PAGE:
Back to Issue Print this article

Traditional Holiday Detection Issues

Using “traditional” electric low voltage wet sponge testers and high voltage spark testing holiday detectors in water storage tanks can create some concerns. As guided by the typically referenced NACE RP0188, “Discontinuity (Holiday) Testing of New Protective Coatings on Conductive Substrates” standard recommended practice, the tester is given guidelines for the use and rate of movement of each device. Since most water tank linings are applied at DFTs below 20 mils, the low voltage instrument is to be used for holiday detection. For low voltage wet sponge testing, per the NACE recommended practice, “the sponge shall be moved over the surface of the coating at a moderate rate of approximately 0.3m/s (1ft/s), using a double pass over each area.” Depending on the size of the sponge being used, the rate would allow for approximately 30 square feet of coverage per minute, not counting the time needed to mobilize and move through the tank in order to keep the sponge in direct contact with the coated surface. The instrument needs to be grounded to the conductive substrate during use, which, on the interior of the coated tank, could make locating a bare surface difficult, further creating mobilization issues.

More important than simply getting a job done faster is the additional access for inspection that OAP coatings allow. With the configuration of tank interiors, it is not possible to put the wet sponge tester in direct contact with many interior surface areas. (Coincidentally, it is mostly in these areas where we find early coating failures and the most significant corrosion when we inspect tanks, resulting in forensic investigations of coating failures.) The holiday detection instruments used in inspecting OAP coatings do not require contact with the coating or the substrate. Using UV-A lamps, pinhole defects can be visible at a distance of over eight feet, depending on ambient conditions. Tanks do not have to be blacked out to perform this inspection, and the visual effects can be clearly captured on camera.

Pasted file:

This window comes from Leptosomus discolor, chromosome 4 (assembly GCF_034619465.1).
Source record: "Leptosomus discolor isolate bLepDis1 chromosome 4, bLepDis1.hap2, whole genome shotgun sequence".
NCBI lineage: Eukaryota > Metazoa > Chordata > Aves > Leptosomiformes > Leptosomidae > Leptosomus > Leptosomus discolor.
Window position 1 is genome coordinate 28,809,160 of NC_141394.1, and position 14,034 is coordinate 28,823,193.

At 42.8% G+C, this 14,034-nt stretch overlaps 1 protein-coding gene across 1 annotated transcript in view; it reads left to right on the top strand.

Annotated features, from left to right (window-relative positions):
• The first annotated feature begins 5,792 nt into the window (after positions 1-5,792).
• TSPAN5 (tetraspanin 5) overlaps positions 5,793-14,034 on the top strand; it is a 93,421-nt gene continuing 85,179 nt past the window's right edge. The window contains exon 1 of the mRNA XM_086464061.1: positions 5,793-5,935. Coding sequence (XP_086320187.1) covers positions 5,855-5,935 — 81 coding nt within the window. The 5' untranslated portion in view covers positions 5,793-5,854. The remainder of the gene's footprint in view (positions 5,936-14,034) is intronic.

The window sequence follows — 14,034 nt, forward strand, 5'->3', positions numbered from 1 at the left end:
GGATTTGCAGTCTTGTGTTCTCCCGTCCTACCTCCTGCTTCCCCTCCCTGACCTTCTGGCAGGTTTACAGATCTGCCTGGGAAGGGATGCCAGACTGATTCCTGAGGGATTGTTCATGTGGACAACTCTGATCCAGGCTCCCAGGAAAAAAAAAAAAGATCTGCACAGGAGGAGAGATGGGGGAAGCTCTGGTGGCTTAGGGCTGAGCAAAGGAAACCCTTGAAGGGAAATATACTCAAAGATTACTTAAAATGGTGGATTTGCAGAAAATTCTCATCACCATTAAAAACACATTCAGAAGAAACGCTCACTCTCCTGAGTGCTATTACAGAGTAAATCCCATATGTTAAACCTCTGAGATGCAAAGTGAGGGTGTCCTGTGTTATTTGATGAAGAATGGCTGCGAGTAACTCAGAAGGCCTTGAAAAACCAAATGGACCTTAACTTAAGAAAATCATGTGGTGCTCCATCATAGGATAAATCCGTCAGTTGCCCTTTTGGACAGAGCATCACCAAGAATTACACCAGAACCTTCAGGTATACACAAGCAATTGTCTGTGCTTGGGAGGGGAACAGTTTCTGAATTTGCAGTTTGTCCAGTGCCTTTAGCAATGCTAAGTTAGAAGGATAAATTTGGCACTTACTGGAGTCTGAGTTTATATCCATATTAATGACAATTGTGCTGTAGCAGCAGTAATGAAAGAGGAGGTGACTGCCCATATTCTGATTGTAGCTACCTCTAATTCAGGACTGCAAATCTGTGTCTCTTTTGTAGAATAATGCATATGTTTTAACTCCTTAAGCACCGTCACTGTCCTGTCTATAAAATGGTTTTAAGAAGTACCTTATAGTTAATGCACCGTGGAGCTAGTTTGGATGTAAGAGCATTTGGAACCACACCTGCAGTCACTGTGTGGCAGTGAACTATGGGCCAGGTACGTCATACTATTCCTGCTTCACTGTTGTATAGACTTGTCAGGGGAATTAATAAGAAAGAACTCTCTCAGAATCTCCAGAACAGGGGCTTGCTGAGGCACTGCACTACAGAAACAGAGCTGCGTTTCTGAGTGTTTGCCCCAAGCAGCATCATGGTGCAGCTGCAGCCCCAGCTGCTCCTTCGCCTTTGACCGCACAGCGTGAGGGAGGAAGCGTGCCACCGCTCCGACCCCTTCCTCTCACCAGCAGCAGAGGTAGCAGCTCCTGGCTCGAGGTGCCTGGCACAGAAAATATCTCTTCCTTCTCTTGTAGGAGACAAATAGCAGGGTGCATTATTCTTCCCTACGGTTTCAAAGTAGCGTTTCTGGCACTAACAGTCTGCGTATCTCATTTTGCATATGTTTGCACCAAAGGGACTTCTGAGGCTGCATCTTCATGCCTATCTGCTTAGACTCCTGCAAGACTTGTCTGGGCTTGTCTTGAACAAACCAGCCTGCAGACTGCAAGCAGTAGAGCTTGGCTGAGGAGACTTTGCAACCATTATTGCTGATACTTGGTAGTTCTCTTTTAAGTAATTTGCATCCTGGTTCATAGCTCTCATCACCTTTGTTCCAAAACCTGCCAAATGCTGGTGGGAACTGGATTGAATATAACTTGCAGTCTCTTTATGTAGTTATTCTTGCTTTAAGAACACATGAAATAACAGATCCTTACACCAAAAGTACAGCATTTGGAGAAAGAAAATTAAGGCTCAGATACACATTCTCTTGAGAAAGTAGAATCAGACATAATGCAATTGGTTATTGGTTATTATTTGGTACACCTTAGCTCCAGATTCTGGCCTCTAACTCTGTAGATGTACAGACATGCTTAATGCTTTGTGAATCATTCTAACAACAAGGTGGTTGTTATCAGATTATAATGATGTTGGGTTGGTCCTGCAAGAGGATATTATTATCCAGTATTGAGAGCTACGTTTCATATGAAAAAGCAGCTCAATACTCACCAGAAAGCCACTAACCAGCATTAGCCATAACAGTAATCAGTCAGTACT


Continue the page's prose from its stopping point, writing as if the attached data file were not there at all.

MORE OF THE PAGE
Summary

Consultants and owners are constantly looking at new technology in coating formulations to increase the life cycle of their water tank linings. These technologies have included the incorporation of organic zinc-rich primers inside steel tanks and have driven coatings specifications to products with higher volume solids and film thickness. Led by actions of the U.S. Navy to maximize the life of coatings placed in immersion, a pigment can now be incorporated into coatings that enable a coating to fluoresce. Added to coatings complying with the NSF Standard 61, OAP can increase the life cycle of a coating system by ensuring proper coverage and installation of these high volume solids coatings.

Back to Issue
  1. 1
  2. 2
  3. 3
  4. 4
  5. 5
Print this article